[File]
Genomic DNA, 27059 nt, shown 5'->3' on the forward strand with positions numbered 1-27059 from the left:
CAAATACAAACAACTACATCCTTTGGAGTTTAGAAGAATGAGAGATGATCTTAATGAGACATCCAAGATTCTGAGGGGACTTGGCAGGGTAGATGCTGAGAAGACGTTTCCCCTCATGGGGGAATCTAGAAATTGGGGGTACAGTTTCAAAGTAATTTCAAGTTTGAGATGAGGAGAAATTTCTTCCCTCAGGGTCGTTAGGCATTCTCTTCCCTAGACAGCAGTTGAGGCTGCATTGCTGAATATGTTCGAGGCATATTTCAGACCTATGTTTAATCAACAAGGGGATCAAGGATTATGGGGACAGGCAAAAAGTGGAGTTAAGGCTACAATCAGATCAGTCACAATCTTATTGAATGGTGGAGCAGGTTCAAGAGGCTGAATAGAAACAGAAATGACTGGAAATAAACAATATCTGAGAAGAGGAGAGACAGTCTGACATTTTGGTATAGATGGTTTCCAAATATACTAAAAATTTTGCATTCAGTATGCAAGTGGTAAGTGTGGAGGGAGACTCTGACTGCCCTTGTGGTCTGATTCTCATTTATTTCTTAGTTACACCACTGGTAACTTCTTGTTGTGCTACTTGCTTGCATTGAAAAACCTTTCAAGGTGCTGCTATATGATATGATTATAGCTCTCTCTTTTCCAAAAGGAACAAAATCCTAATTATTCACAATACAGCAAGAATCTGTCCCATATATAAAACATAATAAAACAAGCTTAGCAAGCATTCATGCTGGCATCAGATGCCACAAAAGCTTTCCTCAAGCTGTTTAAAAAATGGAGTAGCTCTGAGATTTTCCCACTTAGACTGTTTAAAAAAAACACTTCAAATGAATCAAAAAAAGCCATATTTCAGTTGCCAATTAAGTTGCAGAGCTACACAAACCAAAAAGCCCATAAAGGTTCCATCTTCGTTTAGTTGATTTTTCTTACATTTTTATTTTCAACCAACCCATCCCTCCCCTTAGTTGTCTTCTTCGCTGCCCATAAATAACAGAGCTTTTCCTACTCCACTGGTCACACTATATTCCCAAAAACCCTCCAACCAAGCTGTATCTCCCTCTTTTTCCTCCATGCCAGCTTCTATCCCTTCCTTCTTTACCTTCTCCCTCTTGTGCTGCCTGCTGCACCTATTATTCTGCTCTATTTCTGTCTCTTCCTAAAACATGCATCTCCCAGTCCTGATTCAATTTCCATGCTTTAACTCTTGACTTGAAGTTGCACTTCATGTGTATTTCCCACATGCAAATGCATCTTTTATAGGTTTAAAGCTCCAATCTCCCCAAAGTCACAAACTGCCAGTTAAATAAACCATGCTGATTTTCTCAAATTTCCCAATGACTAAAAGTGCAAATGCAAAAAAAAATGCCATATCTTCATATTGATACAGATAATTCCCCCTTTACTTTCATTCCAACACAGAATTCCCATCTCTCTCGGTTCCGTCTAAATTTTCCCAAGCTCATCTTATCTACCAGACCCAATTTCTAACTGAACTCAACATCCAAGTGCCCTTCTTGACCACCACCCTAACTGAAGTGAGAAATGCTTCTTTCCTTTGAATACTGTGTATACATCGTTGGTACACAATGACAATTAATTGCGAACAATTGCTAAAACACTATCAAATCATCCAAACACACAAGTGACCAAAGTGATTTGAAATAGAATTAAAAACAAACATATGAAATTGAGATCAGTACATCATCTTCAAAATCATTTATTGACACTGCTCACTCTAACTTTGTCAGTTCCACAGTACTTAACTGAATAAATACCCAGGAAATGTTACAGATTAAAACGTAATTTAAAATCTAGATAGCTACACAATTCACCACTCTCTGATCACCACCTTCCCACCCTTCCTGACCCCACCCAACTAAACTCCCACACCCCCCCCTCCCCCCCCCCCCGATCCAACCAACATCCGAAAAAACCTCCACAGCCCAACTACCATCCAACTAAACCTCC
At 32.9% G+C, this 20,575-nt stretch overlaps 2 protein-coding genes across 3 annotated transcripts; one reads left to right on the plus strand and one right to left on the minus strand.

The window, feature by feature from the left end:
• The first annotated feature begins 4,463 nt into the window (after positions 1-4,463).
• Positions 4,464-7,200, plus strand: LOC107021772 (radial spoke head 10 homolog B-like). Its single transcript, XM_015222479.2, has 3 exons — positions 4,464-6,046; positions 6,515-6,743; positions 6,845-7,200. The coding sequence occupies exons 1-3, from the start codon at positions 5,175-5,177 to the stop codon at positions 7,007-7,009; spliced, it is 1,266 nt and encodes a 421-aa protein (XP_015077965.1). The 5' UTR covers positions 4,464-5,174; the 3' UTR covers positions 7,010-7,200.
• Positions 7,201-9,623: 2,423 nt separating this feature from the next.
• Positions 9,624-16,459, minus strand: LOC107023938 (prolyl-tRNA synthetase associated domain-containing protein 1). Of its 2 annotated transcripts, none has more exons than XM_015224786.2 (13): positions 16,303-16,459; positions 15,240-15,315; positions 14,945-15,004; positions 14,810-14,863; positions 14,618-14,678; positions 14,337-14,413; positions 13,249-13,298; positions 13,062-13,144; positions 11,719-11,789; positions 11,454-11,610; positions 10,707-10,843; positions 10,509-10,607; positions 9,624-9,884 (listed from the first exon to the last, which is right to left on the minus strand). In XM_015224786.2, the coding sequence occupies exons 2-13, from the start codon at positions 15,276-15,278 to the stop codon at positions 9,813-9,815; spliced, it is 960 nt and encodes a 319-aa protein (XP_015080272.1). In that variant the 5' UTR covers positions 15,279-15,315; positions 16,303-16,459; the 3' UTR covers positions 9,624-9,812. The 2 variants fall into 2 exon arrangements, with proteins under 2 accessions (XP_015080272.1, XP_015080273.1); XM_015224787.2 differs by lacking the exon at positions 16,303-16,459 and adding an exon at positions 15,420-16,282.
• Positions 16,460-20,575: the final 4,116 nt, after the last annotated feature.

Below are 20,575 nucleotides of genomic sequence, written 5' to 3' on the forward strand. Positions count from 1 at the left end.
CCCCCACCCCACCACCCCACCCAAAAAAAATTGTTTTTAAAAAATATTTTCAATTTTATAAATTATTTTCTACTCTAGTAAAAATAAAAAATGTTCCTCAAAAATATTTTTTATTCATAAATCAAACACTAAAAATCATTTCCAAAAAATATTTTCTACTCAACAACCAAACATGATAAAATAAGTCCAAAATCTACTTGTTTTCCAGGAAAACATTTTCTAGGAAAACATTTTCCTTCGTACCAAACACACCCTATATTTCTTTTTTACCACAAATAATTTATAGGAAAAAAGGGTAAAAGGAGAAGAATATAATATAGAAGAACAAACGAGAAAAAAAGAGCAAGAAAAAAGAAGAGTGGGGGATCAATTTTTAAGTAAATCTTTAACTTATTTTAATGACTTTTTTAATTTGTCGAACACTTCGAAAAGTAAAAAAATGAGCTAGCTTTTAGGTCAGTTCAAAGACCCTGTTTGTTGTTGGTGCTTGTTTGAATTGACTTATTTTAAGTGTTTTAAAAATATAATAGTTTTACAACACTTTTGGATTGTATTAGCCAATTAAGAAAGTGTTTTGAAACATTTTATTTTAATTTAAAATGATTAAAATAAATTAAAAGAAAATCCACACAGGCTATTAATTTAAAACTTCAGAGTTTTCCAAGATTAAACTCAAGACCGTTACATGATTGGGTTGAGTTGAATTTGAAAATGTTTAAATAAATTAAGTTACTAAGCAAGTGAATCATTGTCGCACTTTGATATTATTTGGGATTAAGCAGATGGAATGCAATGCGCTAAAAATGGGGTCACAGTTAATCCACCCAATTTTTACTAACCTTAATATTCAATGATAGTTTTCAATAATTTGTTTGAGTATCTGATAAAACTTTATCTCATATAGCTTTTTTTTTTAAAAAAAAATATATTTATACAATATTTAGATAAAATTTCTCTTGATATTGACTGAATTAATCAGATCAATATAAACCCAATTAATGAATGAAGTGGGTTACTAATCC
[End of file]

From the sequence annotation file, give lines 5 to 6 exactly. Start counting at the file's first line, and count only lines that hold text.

• The first annotated feature begins 4,463 nt into the window (after positions 1-4,463).
• Positions 4,464-7,200, plus strand: LOC107021772 (radial spoke head 10 homolog B-like). Its single transcript, XM_015222479.2, has 3 exons — positions 4,464-6,046; positions 6,515-6,743; positions 6,845-7,200. The coding sequence occupies exons 1-3, from the start codon at positions 5,175-5,177 to the stop codon at positions 7,007-7,009; spliced, it is 1,266 nt and encodes a 421-aa protein (XP_015077965.1). The 5' UTR covers positions 4,464-5,174; the 3' UTR covers positions 7,010-7,200.